As I Was Saying is a forum for a variety of perspectives to foster faith-related conversations among our readers with the goal of mutual learning, even in disagreement. Apart from articles written by editorial staff, these perspectives do not necessarily reflect the views of The Banner.
No one at the regional meeting of Christian Reformed churches (classis) was happy with the decision we had made. A pastor and a church were parting ways, and we had approved the separation. The decision was weighted with sadness: the pastor and church had once dreamed of going places together! The decision was weighted with inevitability: the relationship between pastor and the church had diminished beyond repair.
The change was slow at first, almost imperceptible. Small and surmountable things showed up, but no one could quite put their finger on what those things were. Besides, much good ministry was happening. Who wanted to stir up trouble? But there was trouble, and it grew to the point that effective ministry was no longer possible. At that meeting, we approved the separation in accordance with Article 17 of the Church Order. This article calls for neighboring CRCs to agree that the working relationship cannot be sufficiently repaired and that separation is necessary. Terms of a severance package are included and oversight committees are formed to work with the pastor and with the church to help each heal, learn, reconcile, and move to another chapter of ministry.
The pain of separation
The process of separation can be painful. Friendships are often strained. The self-confidence of the pastor might be shattered, or at least shaken. The council is left to wonder what they did or did not do and then to help the congregation understand all that has happened. That’s no easy task given that much information must remain confidential. Feelings of confusion, anger or betrayal are not absent. Over everything and everyone there hangs a heavy cloud of sadness.
Relationships can unravel for many possible reasons. No matter how carefully one tugs at the threads, a single explanation rarely emerges. Perhaps a pastor has stayed too long in a congregation. Pastors are understandably reluctant to move children from good schools or ask a spouse to leave a good job. Should pastors be quicker to ask if their heart and skill set are still a good fit for the church they serve? Pastors might not be as good at reinventing themselves as they might think. Should churches ask if the consumerism of our culture has snuck into the church? We might grow tired of our pastors in the way that we grow tired of clothes we loved five years ago but now hang in the closet, neither outgrown or worn out.
Relationships can unravel because of differing expectations. Pastors and councils might be doing good work but there is disagreement about which work takes priority. A sharp conflict might arise and expose a lack of communication or lack of trust. Like a tree that blows over in a storm because of unnoticed decay at the core, so a pastor and church are unable to withstand a conflict because of unnoticed decay in relationships. Except when the dust clears, most everyone will admit they noticed a long time ago that something was going sideways. No one knew how to bring it up.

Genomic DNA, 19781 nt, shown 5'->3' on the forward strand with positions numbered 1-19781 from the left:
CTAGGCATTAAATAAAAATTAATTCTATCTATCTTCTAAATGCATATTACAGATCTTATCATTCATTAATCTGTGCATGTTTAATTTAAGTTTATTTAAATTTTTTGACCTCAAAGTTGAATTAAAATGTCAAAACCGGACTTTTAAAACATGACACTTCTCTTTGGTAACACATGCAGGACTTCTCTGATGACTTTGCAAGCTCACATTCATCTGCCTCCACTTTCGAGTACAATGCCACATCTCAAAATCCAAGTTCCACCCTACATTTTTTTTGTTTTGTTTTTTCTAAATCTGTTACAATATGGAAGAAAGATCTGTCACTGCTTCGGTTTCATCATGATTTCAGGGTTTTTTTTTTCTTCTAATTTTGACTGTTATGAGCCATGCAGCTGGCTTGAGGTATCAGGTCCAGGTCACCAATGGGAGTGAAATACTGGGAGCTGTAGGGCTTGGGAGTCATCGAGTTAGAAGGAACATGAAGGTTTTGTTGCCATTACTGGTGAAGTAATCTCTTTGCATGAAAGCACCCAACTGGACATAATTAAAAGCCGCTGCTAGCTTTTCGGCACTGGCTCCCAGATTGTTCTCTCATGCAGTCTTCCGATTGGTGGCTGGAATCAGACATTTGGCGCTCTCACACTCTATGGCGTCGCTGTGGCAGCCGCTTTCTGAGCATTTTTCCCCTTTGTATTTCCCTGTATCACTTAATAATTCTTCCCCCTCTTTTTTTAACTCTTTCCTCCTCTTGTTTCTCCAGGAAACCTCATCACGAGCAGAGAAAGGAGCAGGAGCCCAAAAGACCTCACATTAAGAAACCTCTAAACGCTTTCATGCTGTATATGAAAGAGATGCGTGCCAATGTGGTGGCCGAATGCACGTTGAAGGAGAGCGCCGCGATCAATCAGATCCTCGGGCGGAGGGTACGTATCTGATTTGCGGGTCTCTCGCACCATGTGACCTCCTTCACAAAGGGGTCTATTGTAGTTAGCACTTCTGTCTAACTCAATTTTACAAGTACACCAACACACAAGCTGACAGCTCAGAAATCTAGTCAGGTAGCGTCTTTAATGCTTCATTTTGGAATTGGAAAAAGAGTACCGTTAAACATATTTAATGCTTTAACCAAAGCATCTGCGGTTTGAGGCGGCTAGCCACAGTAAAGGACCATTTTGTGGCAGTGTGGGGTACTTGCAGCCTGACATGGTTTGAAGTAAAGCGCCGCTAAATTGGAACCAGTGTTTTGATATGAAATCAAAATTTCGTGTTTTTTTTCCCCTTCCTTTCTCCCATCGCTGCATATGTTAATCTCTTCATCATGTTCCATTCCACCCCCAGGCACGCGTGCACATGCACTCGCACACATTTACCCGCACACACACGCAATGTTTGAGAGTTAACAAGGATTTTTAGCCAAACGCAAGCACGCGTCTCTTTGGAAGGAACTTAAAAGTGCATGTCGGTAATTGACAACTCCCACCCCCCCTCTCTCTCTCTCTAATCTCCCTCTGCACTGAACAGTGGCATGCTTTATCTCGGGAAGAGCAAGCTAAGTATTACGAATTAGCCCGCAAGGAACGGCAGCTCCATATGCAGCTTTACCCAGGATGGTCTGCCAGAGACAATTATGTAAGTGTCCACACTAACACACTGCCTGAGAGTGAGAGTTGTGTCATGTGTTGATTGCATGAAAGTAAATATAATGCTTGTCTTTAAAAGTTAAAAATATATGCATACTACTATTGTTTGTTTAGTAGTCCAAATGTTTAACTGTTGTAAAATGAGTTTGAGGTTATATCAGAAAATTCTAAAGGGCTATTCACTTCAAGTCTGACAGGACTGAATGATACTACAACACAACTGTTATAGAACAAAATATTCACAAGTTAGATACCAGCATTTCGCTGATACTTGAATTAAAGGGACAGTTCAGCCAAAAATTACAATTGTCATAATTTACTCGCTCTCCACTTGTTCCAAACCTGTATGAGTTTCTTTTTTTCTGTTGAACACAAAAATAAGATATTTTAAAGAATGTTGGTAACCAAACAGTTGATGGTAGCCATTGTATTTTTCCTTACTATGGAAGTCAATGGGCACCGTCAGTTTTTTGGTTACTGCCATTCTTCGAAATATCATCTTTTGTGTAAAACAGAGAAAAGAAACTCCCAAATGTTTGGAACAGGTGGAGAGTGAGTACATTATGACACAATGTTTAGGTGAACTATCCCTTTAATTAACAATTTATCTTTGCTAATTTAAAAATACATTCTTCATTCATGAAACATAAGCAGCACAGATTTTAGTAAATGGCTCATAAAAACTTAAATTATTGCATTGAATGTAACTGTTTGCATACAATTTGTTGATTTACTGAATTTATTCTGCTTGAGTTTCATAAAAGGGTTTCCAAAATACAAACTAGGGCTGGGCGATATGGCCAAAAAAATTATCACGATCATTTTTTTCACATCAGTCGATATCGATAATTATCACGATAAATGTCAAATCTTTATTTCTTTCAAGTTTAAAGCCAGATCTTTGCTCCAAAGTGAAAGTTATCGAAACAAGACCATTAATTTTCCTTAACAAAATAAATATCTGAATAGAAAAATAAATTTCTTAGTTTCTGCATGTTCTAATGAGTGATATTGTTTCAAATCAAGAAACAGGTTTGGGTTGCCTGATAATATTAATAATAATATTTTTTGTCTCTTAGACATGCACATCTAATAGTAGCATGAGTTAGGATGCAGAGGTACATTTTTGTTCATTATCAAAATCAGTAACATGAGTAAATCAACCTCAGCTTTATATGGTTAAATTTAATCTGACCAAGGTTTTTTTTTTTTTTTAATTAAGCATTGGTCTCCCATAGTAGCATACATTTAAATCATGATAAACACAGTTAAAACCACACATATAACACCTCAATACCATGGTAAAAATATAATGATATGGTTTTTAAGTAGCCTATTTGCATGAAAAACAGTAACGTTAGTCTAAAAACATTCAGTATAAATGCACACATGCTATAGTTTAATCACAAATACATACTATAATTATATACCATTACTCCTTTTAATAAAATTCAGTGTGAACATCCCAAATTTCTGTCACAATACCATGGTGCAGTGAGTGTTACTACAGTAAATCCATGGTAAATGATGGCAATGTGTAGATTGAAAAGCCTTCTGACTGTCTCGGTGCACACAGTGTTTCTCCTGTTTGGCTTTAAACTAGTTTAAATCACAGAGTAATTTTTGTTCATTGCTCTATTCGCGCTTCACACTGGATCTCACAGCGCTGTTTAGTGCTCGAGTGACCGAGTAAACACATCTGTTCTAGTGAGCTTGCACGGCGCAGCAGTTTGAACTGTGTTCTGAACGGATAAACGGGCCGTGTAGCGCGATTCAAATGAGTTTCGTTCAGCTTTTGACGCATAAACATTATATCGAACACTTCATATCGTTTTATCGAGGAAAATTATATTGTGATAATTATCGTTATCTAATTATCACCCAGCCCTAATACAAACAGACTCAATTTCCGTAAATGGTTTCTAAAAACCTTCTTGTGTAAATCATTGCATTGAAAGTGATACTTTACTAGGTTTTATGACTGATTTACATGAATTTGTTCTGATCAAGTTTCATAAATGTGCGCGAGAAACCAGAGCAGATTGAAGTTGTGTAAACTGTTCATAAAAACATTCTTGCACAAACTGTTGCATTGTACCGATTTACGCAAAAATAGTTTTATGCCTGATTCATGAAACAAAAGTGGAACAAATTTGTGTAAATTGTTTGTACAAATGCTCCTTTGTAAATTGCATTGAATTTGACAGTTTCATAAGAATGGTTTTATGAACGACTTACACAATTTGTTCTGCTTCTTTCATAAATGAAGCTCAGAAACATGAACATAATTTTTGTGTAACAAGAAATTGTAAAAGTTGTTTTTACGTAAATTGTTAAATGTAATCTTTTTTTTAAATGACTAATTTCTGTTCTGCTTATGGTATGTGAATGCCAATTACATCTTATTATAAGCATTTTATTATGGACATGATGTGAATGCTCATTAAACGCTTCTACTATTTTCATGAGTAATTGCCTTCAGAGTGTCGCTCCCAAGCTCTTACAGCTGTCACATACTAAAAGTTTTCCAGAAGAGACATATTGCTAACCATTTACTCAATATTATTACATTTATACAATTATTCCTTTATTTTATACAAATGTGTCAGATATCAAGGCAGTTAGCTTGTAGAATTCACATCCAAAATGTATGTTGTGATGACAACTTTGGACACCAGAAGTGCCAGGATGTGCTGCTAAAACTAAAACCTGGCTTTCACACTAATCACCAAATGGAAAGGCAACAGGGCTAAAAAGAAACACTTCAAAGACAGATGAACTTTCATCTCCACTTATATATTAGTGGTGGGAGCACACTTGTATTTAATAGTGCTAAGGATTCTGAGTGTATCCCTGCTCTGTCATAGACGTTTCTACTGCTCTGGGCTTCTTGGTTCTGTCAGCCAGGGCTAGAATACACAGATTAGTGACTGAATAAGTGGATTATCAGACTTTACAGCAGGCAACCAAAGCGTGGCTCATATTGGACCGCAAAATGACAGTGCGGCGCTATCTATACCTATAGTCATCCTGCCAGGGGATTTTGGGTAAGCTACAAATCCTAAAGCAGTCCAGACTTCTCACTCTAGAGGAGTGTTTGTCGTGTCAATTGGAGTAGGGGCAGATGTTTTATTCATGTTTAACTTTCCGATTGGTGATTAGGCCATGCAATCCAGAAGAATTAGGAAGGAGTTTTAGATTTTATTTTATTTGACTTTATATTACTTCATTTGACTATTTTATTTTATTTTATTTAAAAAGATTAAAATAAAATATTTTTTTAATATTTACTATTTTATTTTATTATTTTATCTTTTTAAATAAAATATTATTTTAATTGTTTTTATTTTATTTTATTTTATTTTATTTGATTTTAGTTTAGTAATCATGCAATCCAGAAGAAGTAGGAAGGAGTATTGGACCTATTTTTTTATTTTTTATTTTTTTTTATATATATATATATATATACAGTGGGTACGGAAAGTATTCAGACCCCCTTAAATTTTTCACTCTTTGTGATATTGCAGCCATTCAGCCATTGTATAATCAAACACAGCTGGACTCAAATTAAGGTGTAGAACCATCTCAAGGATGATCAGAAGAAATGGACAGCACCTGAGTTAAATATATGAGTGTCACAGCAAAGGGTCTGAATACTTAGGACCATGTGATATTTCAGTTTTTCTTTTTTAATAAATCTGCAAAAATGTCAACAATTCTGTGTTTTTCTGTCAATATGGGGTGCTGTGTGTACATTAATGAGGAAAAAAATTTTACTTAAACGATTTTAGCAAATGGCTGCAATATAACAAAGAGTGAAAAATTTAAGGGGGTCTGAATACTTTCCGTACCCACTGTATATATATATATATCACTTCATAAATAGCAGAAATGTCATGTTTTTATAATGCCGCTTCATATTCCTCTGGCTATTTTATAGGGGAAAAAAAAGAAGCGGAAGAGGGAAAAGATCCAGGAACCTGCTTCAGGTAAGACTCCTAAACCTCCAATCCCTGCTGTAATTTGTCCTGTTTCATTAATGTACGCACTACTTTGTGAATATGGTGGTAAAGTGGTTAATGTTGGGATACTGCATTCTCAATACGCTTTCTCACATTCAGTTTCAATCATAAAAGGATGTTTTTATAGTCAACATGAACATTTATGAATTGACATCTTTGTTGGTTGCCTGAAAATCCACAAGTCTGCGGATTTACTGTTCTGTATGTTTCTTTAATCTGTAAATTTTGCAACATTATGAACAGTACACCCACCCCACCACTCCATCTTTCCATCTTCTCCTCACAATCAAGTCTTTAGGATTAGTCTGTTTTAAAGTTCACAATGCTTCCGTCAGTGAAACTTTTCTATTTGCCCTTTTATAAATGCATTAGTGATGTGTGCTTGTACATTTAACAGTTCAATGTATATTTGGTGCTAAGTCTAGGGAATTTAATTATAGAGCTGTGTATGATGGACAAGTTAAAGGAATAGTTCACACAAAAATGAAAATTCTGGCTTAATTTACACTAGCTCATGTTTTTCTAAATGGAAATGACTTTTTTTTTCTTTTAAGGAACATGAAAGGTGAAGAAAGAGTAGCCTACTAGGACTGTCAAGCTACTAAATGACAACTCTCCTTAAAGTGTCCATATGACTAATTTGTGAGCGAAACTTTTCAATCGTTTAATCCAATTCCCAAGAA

Finding an off-ramp
If you think about all the events that lead to a separation as a highway, then the good news is that the highway has many off-ramps. Attentive pastors and churches can exit the highway and return to good ministry together.
The first off-ramp is prayer. Leaders and all others need to pray for the church, for leaders, for pastors, for each other. Pray and humbly listen for God’s guidance; spend unhurried time listening to his Word. Quick solutions might be no closer, but godly character will be formed.
Most other off-ramps circle around one theme: honesty.
- Be honest about the good stuff! When good stuff happens in your church, name it! Celebrate it! Recognize that by the grace of God, good ministry happens even if that ministry does appear at the top of your list of priorities.
- Be honest if there is some matter of procedure or policy that is not clear. Make it safe to ask questions by answering gently. This builds trust in small things and that builds a foundation for bigger things.
- Be honest about struggles. Pastors or council members, if you have had a rough go, take a risk and name it at a council meeting. Yes, there is business to conduct at a council meeting, but the heart of the business of church is to care for one another. Take time at meetings for anyone who is feeling weary. This is vulnerability that draws out kindness. Kindness draws out calm communication and imaginative problem solving.
- Be honest about quality and quantity of work—by all involved. Conduct regular staff evaluations. Ask if the council’s support is adequate and expectations are clear and fair.
- Be honest with church visitors, a regional pastor or the CRC’s office of Pastor Church Resources; we are blessed to have systems and people in place who can help!
When a pastor and church use these off-ramps, undesirable patterns can be caught in time to fix. Ministry and relationships can flourish.
Hope for healing
After all that, relationships between pastors and churches might still need to end. Or better to say the relationships will need to change when a pastor moves on to a different calling. Such a change brings some sadness but also the excitement of new opportunities and the assurance that deep friendships will last. In the case of an Article 17 separation (and these could still happen), we can trust more deeply that grace will abound. For the church and for the pastor, the separation need not be a place of failure or shame, but rather the gift of a “reset” button. Churches and pastors are given the opportunity to reflect, learn, and start again.
(Read another story about an Article 17 separation here: Conduct Becoming the Body of Christ.)